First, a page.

Verb–object–subject

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Word
order
English
equivalent
Proportion
of languages
Example
languages
SOV "She him loves." 45% 45
 
Proto-Indo-European, Sanskrit, Hindi, Ancient Greek, Latin, Japanese, Korean
SVO "She loves him." 42% 42
 
Cantonese, English, Hausa, Italian, Malay, Mandarin, Russian
VSO "Loves she him." 9% 9
 
Biblical Hebrew, Classical Arabic, Irish, Filipino, Tuareg-Berber, Welsh
VOS "Loves him she." 3% 3
 
Malagasy, Baure, Proto-Austronesian
OVS "Him loves she." 1% 1
 
Apalaí, Hixkaryana
OSV "Him she loves." 0% Warao
Frequency distribution of word order in languages surveyed by Russell S. Tomlin in 1980s[1][2]
( )


In linguistic typology, a Verb–object–subject or Verb–object–agent language – commonly abbreviated VOS or VOA – is one in which the most-typical sentences arrange their elements in that order which would (in English) equate to something like "Ate oranges Sam."

Properties[edit]

Typology[edit]

VOS word order is fourth most common among the world's languages,[2] and is considered to have verb-initial word order, like VSO. Very few languages have a fixed VOS word order, most primarily coming from Austronesian and Mayan language families.[3] Many verb-initial languages exhibit flexible word order (such as St'át'imcets, Chamorro, and Tongan), alternating between VOS and VSO[4]. VOS and VSO word orders are usually classified as verb-initial because they share many similar properties, such as the absence of the verb "have" and predicate-initial grammar.

Though not as universal, many verb-initial languages also have ergative clauses. For instance, most Mayan languages have an ergative-absolutive system of verb agreement and most Austronesian languages have an ergative-absolutive system of case marking.[3]

VP-Raising[edit]

There is ongoing debate as to how VOS clauses are derived, however there is significant evidence for verb-phrase-raising. Kayne's theory of antisymmetry suggests that VOS clauses are derived from SVO structure via leftward movement of a VP constituent that contains a verb and object.[3] The Principles and Parameters theory sets VOS and SVO clause structure as syntactically identical, but the theory does not account for why SVO is typologically more common than VOS structure. According to the Principles and Parameters theory, the difference between SVO and VOS clauses lies in the direction in which parameters are set for projection of a T category's specifier. When the parameter is to the right of T(ense)'s specifier, VOS is realized, and when it is to the left, SVO is realized.[3]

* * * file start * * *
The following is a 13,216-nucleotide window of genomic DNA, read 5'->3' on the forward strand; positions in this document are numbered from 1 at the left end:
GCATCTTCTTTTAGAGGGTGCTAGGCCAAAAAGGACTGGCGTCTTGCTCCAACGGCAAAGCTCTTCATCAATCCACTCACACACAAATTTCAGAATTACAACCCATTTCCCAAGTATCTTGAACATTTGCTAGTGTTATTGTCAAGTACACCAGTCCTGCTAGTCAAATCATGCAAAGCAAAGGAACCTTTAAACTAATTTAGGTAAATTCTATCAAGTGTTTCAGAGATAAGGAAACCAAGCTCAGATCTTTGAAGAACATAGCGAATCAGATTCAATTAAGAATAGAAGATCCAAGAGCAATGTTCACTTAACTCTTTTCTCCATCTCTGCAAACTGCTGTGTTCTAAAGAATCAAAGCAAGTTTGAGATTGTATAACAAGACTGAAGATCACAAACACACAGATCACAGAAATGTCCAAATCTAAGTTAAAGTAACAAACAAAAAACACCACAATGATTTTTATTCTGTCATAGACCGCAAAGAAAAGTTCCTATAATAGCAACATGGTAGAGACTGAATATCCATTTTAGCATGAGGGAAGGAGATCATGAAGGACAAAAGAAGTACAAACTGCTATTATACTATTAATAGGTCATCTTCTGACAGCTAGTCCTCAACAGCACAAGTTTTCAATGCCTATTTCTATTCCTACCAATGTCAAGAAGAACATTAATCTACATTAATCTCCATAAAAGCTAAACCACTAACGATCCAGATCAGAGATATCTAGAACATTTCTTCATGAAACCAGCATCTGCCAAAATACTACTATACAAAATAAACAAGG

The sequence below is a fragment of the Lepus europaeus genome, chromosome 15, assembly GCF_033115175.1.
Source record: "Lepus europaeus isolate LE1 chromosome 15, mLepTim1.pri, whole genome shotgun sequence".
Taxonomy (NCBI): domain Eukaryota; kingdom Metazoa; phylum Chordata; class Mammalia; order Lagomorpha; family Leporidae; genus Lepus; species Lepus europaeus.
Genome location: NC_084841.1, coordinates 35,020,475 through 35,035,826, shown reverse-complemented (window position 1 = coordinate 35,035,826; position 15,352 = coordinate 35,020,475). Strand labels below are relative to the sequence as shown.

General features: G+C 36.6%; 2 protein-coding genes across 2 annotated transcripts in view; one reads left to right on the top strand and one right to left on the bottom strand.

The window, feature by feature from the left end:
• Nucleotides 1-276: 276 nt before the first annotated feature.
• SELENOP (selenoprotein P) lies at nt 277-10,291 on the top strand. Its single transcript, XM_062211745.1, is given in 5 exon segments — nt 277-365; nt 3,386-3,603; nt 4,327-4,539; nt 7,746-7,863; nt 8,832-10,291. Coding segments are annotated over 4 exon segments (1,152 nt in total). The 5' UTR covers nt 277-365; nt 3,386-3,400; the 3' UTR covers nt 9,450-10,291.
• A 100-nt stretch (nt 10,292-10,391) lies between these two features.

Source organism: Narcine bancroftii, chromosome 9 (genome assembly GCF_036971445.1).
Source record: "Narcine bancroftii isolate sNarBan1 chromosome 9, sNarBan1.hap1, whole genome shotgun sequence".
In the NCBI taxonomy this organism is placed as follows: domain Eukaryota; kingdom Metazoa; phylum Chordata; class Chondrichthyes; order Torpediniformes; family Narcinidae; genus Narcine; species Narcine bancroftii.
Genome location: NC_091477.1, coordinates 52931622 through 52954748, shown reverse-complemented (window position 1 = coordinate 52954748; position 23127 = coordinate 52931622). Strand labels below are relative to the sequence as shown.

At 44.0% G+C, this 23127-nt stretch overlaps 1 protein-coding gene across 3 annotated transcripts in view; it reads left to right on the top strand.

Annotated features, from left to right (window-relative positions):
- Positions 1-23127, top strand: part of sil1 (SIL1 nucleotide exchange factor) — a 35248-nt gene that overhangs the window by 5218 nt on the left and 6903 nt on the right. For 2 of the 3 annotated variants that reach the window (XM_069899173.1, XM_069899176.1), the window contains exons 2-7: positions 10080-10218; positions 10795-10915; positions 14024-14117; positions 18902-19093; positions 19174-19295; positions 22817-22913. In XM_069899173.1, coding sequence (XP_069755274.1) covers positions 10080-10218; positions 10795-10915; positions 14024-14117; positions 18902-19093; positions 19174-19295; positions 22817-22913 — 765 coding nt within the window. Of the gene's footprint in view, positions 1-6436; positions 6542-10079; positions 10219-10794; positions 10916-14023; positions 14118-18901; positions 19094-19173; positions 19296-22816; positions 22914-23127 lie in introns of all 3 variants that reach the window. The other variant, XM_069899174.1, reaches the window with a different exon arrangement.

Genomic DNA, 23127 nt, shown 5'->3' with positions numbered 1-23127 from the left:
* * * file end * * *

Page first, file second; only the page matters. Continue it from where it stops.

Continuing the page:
The motivation for movement from SVO to VOS structure is still undetermined, as some languages show inconsistencies with SVO underlying structure and an absence of VP-raising (such as Chamorro and Tzotzil)[3]. In verb-initial languages, the extended projection principle causes overt specifier movement due to either strong tense [T], verb [V], or predicate [Pred] features [3].

Chung proposes a syntactic profile for verb-initial languages that are derived through VP-raising:[3]

  1. VP coordination is allowed
  2. The subject and other constituents outside of the verb phrase can be extracted
  3. The subject has narrow scope over sentential elements

Occurrence[edit]

VOS occurs in many languages, including Austronesian languages (such as Malagasy, Old Javanese, Toba Batak, Dusun and Fijian) and Mayan languages (such as Tzotzil).

In Hadza, the default order is VSO, but VOS is very common as well.[5] This is also the case for some Salishan languages.

Malagasy[edit]

Malagasy is in the Austronesian language family and is the national language of Madagascar.[6] It is a classic example of a language that has fixed-VOS structure:[3][7]

Sentence Namùnji àzi àhu
Gloss help.out him I
Parts Verb Object Subject
Translation I helped him out

The following sentence shows the consistency in VOS order in Malagasy with transitive verbs:[3]

Sentence Manolotra ny vary ny vahiny aho
Gloss offer.AT the rice the guests I
Parts Verb (Indirect) Object (Direct) Object Subject
Translation I offer the rice to the guests

The extraction pattern in Malagasy, in which subjects can be relativized but non-subjects within the VP lead to ungrammaticality, is consistent with a VP-raising hypothesis.[3]

This sentence show the possibility of relativizing surface subjects:

Sentence ny zazavavy izay [manasa ny lamba] ___
Gloss the girl that washe.AT the clothes
Parts Subject Verb Object
Translation the girl that washed the clothes

The following sentence shows how extraction from within the VP is ungrammatical (*):

Sentence *ny lamba izay [manasa ___] ny zazavavy
Gloss the clothes that wash.AT the girl
Parts Object Verb Subject
Translation the clothes that the girl washed

The empty spaces (___) are the extraction sites and the square brackets indicate the VP phrase.

Halkomelem[edit]

Halkomelem shares the same basic characteristics of all Salish languages in that it is inherently Verb-subject-object (VSO). However, Verb-object-subject (VOS) is also possible in certain scenarios. While some speakers do not accept VOS as grammatical, others do permit the order depending on the context. VOS can occur when there are two direct NPs are present in a clause, and the object is inanimate.[8]

Another scenario where VOS is used is when the content of the phrase disambiguates the agent versus the patient.[9] An example of this would be:

Sentence niʔ pən-ət-əs ɫə q́emiʔ kʷθə sqewθ
Gloss AUX plant-TR-3SUB DET girl DET potato
Parts Verb Subject Object